The results of this study suggest that different gene amplification methods can be used to arrive at comparable determinations of HIV-1 RNA copy number in the female genital tract. In previous studies of blood plasma (3
), we observed differences in estimated RNA copy number between the OTC NASBA-QT assay and the Roche AMPLICOR HIV-1 MONITOR assay; these differences could be eliminated by adjusting to a common set of external standards. In the current study, we confirmed our previous findings concerning the NASBA-QT and AMPLICOR MONITOR assays but found no significant differences between HIV-1 RNA copy number estimates obtained with the NucliSens and AMPLICOR MONITOR assays.
Importantly, there were no significant differences among the assays in terms of HIV-1 RNA quantification for the female genital tract. Thus, the use of a common set of external standards would not appear to be necessary when making comparisons between assays using genital tract specimens. The absence of a difference between assays using peripheral blood specimens and those using genital tract specimens could not be explained by a decrease in the dynamic range. The adjusted and unadjusted dynamic ranges for peripheral blood and genital tract HIV-1 RNA were equivalent. Similarly, although the assays use different processing technologies, each uses the same processing technology for peripheral blood and genital tract specimens.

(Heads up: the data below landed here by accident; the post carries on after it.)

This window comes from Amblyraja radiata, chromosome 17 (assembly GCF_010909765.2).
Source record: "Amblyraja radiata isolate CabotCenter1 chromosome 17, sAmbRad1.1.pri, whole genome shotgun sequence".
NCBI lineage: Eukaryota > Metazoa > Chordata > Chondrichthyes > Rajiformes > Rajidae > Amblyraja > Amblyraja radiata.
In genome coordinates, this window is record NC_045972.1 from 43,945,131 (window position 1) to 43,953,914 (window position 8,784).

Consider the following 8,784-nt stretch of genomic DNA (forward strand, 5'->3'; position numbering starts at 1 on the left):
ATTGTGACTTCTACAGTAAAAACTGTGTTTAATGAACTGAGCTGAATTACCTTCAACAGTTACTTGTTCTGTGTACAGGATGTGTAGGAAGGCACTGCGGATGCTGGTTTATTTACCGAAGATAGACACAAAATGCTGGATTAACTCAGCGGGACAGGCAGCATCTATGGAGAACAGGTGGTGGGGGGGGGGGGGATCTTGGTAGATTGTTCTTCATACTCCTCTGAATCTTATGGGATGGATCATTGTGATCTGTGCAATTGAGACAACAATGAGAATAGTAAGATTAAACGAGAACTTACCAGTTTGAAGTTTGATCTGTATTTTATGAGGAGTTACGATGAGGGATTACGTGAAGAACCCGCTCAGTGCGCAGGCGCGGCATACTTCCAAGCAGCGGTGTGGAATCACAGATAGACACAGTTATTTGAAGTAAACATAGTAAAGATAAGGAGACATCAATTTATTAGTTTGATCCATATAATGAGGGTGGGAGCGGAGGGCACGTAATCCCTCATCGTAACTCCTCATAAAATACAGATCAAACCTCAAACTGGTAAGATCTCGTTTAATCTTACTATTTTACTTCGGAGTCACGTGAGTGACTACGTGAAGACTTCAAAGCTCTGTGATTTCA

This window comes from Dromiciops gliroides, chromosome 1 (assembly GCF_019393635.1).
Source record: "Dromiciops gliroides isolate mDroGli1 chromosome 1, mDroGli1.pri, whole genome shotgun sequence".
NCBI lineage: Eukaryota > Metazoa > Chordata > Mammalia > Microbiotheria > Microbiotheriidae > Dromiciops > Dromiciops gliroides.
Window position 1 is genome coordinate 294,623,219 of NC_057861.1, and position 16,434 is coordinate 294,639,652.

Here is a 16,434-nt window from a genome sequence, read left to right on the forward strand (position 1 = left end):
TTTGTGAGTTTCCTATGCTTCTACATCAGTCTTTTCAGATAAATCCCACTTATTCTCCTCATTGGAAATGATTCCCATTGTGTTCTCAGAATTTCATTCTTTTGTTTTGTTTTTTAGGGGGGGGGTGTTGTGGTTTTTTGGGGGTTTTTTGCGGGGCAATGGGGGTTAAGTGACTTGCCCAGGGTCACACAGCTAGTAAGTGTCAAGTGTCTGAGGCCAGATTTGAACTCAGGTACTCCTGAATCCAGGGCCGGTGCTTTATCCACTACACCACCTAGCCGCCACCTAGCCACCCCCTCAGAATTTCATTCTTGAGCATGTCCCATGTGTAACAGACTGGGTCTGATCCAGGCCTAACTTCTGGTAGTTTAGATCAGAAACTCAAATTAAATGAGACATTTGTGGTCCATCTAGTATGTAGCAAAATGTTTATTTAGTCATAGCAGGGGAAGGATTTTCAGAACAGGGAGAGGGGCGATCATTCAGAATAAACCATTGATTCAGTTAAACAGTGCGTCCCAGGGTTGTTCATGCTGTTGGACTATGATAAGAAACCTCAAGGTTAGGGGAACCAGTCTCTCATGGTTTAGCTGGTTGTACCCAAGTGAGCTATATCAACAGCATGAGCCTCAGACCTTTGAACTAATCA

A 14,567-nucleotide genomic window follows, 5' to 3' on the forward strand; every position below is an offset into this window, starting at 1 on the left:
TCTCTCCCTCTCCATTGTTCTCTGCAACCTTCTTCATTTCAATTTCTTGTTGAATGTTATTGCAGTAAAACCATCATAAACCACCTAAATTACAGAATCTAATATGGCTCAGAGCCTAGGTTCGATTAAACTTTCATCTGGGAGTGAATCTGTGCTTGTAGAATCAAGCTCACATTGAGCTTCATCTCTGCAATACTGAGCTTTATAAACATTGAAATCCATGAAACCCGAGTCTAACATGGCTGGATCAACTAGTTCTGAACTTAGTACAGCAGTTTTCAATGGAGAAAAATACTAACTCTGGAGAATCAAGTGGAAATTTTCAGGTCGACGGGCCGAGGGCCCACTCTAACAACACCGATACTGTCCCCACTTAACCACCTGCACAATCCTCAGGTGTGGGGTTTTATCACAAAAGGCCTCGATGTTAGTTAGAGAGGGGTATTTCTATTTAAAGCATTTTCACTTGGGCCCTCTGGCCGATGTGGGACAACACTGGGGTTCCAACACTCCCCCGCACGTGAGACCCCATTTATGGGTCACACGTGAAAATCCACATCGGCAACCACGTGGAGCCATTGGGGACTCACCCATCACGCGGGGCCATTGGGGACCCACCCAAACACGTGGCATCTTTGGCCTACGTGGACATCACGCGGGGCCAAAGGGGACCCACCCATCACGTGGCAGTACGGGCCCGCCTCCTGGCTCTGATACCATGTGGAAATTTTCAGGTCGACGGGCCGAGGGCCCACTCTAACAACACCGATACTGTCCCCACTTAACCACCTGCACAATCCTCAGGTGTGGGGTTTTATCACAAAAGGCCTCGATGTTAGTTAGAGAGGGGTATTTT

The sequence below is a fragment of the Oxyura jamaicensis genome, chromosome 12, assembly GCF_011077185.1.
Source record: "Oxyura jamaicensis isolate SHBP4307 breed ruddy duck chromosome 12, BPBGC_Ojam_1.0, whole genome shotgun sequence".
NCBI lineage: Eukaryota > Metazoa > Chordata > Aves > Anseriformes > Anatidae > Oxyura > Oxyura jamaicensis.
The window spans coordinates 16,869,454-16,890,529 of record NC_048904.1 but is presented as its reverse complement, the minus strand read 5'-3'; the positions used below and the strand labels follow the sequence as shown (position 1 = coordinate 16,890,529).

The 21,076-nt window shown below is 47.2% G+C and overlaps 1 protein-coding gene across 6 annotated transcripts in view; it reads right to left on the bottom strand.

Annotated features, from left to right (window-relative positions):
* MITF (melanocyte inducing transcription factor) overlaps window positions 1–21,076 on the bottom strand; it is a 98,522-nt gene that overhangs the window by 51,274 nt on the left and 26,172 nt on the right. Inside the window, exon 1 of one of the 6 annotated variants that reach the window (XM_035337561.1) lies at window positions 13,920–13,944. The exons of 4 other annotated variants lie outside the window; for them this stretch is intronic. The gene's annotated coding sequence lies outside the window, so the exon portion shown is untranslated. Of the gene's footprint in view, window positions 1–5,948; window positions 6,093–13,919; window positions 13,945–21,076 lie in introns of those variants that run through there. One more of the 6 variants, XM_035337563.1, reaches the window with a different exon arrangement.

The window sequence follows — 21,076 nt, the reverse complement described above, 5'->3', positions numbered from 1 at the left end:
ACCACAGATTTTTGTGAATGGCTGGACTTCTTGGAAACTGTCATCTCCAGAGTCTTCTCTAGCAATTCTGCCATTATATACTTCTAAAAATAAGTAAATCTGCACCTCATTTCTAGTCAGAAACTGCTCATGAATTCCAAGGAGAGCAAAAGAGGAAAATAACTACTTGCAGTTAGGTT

In contrast to previous findings (3
), however, this study found a higher SD for the OTC assays than for the Roche assay. Thus, the lack of differences between the estimated RNA copy numbers obtained with these assays may be confounded by the higher assay SD. Nonetheless, as previously reported (3
), we observed similar differences when the NASBA-QT and AMPLICOR MONITOR assays were used to test peripheral blood, in spite of the higher SD.
The effect of VQA standard adjustment was greatest for the NASBA-QT assay and was more pronounced at higher and lower HIV-1 RNA concentrations. For both peripheral blood and genital tract specimens and for both amplification technologies, the copy number estimates obtained with the VQA standards were higher than the kit-based estimates at the high end and lower than the kit-based estimates at the low end.
An issue of concern is the high level of discordance in HIV-1 detection between the OTC and Roche gene amplification systems. This discordance was not confined to either compartment or to any group of women. Many of these differences were not at the level of the limit of detection for the assays. Sequence variation among the highly discordant isolates may have resulted in differences in primer pair efficiencies, which could explain the discordance.
In summary, the OTC NucliSens and Roche AMPLICOR HIV-1 MONITOR assays appear to be equivalent for determining HIV-1 RNA levels in either the female genital tract or peripheral blood, although the SD for the NucliSens assay was high. These equivalent determinations can be made without using an external set of common standards. However, the two amplification technologies do produce some discordant positive and negative results.